Discovering Dengue Drugs-Together

Home Diseases Team Student Writings World Community Grid Technical Details Project Status Contacts
Flaviviridae Family Dengue hemorrhagic fever Hepatitis C West Nile Yellow fever

Targeted Diseases


Dengue virus
 (PDB 1K4R)

Dengue epidemic  in Malaysia
www.alertnet.org/.../images/thumbs/thumb8.jpg

 

 

 

 

What viral diseases are we trying to cure?

 

Together, we are working to discover drugs that stop the replication of viruses within the Flaviviridae family. Although these viruses are closely related, they cause a wide variety of serious diseases, including dengue hemorrhagic fever, hepatitis C, West Nile encephalitis, and yellow fever. 

 

Dengue virus (DENV) infects 50 million (WHO) to 100 million (NIH) people annually. Forty percent of the world’s population, predominately in the tropics and sub-tropics, is at risk for contracting  dengue virus. DENV infection can cause dengue fever, dengue hemorrhagic fever, dengue shock syndrome, and death.

 

Hepatitis C virus (HCV) infects ~3% of the world’s population, and 80% of those infected develop a chronic infection.  HCV is transmitted primarily by blood transfusions, injection drug use, accidental needle sticks, and re-use of contaminated instruments in health care and other settings (e.g. tattoo parlors). It causes liver disease including hepatitis, cirrhosis, and cancer.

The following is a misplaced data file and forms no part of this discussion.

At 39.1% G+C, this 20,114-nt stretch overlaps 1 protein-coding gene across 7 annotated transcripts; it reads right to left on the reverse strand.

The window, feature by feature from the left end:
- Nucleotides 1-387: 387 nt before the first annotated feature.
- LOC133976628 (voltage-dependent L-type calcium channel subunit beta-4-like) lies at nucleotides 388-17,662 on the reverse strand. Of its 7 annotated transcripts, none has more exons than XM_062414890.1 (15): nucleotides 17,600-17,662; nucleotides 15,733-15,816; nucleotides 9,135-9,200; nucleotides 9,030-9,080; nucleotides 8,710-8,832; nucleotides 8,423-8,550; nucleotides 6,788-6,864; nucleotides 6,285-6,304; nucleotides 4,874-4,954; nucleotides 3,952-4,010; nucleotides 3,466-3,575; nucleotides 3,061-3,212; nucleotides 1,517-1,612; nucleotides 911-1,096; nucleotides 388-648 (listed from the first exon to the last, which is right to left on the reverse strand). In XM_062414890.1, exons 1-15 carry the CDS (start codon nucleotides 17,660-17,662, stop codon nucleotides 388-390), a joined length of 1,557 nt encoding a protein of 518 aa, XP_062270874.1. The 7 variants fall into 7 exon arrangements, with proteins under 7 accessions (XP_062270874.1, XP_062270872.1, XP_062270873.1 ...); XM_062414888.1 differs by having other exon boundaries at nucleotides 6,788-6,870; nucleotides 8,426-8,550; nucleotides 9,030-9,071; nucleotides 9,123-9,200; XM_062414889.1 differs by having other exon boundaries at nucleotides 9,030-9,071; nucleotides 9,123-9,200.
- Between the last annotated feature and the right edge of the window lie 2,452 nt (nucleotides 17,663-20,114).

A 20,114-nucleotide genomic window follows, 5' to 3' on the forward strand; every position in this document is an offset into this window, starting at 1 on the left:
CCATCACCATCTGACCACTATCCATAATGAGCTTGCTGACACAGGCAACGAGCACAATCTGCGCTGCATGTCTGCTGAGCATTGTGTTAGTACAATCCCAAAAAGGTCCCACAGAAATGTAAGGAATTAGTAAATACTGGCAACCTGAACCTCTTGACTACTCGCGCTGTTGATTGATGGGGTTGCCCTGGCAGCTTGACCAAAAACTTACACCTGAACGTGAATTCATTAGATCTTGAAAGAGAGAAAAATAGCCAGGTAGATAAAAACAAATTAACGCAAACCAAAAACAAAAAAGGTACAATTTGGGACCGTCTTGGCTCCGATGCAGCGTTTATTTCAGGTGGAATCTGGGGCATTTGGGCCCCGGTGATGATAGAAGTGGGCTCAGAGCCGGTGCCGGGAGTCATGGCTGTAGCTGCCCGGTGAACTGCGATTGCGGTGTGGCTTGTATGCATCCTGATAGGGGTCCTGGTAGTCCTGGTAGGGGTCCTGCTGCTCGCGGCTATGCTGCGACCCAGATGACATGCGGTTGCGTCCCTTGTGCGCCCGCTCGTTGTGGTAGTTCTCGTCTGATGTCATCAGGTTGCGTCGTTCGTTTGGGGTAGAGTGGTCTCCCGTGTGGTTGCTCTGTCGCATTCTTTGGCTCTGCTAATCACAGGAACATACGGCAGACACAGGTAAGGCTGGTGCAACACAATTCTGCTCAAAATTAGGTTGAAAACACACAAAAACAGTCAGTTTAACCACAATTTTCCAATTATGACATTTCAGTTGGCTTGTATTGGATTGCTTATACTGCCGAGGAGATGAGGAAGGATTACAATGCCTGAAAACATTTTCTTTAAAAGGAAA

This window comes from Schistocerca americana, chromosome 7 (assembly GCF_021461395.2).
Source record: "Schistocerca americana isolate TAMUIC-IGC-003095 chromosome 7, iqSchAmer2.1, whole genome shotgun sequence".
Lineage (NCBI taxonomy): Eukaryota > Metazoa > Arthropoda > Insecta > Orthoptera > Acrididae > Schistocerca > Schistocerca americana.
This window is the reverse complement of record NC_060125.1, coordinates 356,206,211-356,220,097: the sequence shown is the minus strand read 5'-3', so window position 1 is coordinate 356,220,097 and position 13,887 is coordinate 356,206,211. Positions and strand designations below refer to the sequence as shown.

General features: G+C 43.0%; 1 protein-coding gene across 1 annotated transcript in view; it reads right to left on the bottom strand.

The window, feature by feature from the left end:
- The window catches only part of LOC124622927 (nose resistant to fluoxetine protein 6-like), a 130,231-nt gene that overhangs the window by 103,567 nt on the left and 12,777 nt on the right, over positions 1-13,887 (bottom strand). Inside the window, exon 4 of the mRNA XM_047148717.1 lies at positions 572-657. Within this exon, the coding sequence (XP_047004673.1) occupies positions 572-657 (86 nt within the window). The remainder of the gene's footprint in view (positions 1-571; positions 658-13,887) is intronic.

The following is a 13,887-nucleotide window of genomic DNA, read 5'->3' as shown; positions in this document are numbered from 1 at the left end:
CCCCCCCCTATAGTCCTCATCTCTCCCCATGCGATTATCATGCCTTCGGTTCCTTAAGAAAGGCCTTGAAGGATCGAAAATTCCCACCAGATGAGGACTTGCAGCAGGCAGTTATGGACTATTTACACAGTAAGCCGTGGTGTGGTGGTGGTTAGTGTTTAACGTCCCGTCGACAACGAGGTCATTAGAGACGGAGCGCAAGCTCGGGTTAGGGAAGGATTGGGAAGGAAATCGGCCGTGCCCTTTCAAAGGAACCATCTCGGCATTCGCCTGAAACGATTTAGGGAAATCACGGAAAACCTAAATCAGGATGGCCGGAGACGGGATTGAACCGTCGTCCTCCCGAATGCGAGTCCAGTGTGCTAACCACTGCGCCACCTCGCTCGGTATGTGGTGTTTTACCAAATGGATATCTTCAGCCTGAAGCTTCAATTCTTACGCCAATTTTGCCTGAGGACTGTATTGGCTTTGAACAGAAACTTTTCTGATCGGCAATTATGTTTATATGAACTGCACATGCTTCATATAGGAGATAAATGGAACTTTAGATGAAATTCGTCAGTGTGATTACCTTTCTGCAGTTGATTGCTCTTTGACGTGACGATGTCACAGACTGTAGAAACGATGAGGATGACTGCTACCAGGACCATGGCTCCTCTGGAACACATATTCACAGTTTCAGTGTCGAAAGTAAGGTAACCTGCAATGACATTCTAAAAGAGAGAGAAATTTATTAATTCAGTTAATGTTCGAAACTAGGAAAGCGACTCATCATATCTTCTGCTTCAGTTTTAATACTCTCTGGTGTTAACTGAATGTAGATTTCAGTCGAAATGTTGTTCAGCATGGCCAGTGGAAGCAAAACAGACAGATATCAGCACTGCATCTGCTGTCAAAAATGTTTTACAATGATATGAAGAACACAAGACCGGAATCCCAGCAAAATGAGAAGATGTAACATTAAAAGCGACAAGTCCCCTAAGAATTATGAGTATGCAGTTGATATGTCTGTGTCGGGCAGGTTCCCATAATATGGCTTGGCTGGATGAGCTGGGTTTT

West Nile virus (WNV) infection can cause West Nile fever, severe diseases of the nervous system including West Nile encephalitis and West Nile meningitis, and death. It is transmitted by Culex mosquitoes, and is common in parts of Africa, Asia, Europe, and North America. WNV was introduced into the United States in 1999 and now results in seasonal outbreaks throughout the US.

 

 Yellow fever virus (YFV) causes hundreds of thousands of new infections every year. Despite the existence of an effective vaccine, yellow fever virus continues to cause widespread illness and remains a significant public health concern in Africa and South America. While many YFV infections are mild, 15% of cases develop life-threatening symptoms. The mortality rate is ~7%.

 

 

 

 

Why are we interested in these diseases?

 

There are no effective drugs to treat any of these diseases. Consequently, the supportive care necessary to treat these infections and minimize mortality severely strains already burdened health facilities throughout the world. The discovery of both broad-spectrum and specific antiviral drugs will help change our world by improving global health.

Dengue NS3 protease
 (PDB  1BEF)

 

 


Site Index
UTMB
| Search | Directory | Toolbox | News | Jobs | ContactUTMB Sitemap 
UT System | Reports to the State | Compact With Texans | Statewide Search
 
This site published by Robert D. Malmstrom ( rdmalmst@utmb.edu ) for The Watowich Lab, Department of Biochemistry and Molecular Biology. 
Copyright ©  2009  The University of Texas Medical Branch. Please review our privacy policy and Internet guidelines.